Next day we explored on our own for awhile until T finished work. After that he set us up with bikes and took us on a guided tour to downtown Portland. M was a bit worried cause she's not a big fan of bike riding but this fear was soon overcome much to the fact that Portland is one of the most bike friendly towns I've ever been to. It actually seemed like more people where riding bikes then in cars. After an amazing tour we crossed over the Willamette river to downtown. We started of in the Pearl District. Old factories and warehouses turned into trendy shops and boutiques. We walked around for a good while in downtown and though it is a beautiful city surrounded by high mountains, downtown pretty much reminds me of a typical american city and didn't really do it as much for me. Maybe because i was so blown away by the Mississippi area. A cool stop however was Ground Kontrol, a barcade sporting all those awesome arcade games from the eighties. I could have stayed for hours but at least i got to play an old star wars favorite. This is the best idea ever. How can there not be a barcade in every town in the world?

We had a great few days with T & A and I cant start to explain how grateful i am to them for the experience they gave us. I could go on forever writing about Portland but this is already a too long entry. I'll leave you with one last tip a vintage shop we visited while driving out of Portland thanx to A. Vintage Pink is a awesome vintage shop with everything you can think of from the 50's to the 80's. We got some really cool stuff that might be another entry in this blog.

Now to finish this off i'll share my homemade music video tribute to Portland. Starring T on guitar and vocals!

Portland video

Thursday, March 3, 2011

A present from the past

One thing about me is that I love technology! Take me to an electronics shop and I'm like a kid in a candy store. This has led to an increasing amount of cool designer gadgets that were meant to improve our everyday life but are more likely to end up in the back of one of our over full cupboards in our 1 room apartment. How great isn't it then when something turns up that you just know will be used. M is a big fan of photography and a talented photographer, and I knew she missed using her old polaroid camera which we no longer can find film for. So imagine my joy when surfing on one of my favorite Swedish web shops Cool stuff finding this all new camera from Polaroid, the Polaroid 300. Nothing fancy like USB-connections or flash memory just your typical polaroid in a new design and with affordable film.

Now this was supposed to be a christmas present for M right? Well the reason I'm making an entry about it today is that it only arrived here two days ago. You see i wasn't the only one thinking this would be the ultimate x-mas gift so this baby sold out in all of Sweden in no time. Now I'm a stubborn guy and also lazy. If I have found what I think is the perfect gift I don't wanna have to go looking for something else. So i searched wide and far and finally found one at Amazon. Only problem is that Amazon doesn't ship electronics overseas to Sweden. At this point i was ready to give up when opportunity showed itself.

A friend of M lets call her C is studying in New York but was coming home to Stockholm for Christmas. I only had a few days to get it delivered so me and C got to work exchanging adress and all that stuff, and i also payed for two-day delivery. Problem is that I thought it worked like in Sweden that a package will reach a pickup point and you can pick it up whenever you want. Apparently that is not the case. Delivery is to your adress and can be anytime during the day. With C in final week of her school that just didn't work. So the package never came in time and C came home for christmas and I abandoned any hope of seeing the damn thing at all. Well much to our surprise when C went back for this semester  the package was still sitting right outside her door. So one expensive fed ex delivery it finally arrived here just in time for M's birthday. The test photo shows our pet the porcelain dog Strupsi we bought at a flee market in Berlin. That however... is a different story.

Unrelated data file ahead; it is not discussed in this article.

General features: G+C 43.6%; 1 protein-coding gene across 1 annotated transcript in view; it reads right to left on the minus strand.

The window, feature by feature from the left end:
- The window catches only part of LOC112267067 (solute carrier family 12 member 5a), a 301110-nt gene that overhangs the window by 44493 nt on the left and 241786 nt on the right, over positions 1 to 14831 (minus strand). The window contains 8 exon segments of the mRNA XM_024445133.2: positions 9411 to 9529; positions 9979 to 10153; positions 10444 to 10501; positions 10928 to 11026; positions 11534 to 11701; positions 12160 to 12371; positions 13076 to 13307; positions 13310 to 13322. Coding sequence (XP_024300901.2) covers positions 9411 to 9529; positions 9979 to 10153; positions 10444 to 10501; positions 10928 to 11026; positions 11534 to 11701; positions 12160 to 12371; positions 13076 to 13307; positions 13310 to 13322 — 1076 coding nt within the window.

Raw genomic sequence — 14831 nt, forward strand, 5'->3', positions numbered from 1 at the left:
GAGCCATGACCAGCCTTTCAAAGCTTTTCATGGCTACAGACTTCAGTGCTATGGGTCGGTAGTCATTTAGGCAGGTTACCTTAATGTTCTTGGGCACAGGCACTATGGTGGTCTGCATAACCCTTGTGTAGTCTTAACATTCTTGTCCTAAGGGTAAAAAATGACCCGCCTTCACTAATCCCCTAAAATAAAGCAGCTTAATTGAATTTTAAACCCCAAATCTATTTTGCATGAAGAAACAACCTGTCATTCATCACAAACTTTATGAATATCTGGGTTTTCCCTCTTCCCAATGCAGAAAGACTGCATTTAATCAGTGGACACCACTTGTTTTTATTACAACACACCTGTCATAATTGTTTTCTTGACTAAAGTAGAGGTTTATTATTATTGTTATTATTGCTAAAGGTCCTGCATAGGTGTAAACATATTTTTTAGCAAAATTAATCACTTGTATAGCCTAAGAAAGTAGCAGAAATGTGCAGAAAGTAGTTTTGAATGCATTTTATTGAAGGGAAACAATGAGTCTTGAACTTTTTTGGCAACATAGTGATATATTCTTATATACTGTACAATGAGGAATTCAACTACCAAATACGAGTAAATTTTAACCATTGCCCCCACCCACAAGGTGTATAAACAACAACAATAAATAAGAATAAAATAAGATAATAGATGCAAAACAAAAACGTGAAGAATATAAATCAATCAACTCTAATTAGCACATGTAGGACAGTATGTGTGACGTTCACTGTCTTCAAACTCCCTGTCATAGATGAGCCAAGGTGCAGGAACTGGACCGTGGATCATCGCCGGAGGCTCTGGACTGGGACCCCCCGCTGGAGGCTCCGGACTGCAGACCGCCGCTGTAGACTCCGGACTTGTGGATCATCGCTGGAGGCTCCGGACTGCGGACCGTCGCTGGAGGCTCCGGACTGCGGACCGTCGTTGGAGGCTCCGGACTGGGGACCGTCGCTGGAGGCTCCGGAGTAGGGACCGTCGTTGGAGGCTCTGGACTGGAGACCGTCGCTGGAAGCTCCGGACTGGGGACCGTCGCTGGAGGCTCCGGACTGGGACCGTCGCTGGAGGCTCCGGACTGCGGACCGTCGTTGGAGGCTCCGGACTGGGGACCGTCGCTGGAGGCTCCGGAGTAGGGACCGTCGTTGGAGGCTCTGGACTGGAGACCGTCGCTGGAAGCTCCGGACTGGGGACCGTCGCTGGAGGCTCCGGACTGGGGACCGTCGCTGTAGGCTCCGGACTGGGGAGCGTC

Wednesday, March 2, 2011

The journey is part of the goal

This will be my first blog entry in a blog about road trips, my one true passion in life. I'm a 31 year old Bartender living in Stockholm, Sweden with my wife M. The reason I'm writing in english instead of Swedish if anyone would wonder is because we've made some good friends and relations on our trips and I want this to be available for them as well. Also I'm hoping to get to know new people for trips to come and this is as good a way as any.

So far me and M have completed 4 road trips in the U.S in as many summers. We've visited 20 out of 50 states and on our last trip alone we went over 4000 miles. We've seen deserts, redwood forests, coasts, swamps and deserts. We've visited huge metropoles and sleepy southern villages. We live with our road trips all through the year and in our long cold(and dark) Swedish winters it is sometimes what keep us going. This year we are doing the east coast for a month. From New York in the north to Key West in the south. We started planning for this trip pretty much already on the last days of our last trip and it's become a hobby in our spare time to read up on what to see on our upcoming trips. The book in The top left corner has survived for all the road trips so far even if it's starting to fall apart. The guide that is called eyewitness guides in english is excellent to get a visual image of where you are going even if they cater a bit to an older target audience. Lonely planet is great for finding those not so obvious places and even make you want to see stuff you probably wouldn't see otherwise. Even though you can find all the information you need in abundance on the web nowadays theres still a certain feel to a travel book that I cant get from a computer.  For some reason my heart always beats a little bit faster whenever I hold one and i get an urge to possess it if I don't already have it.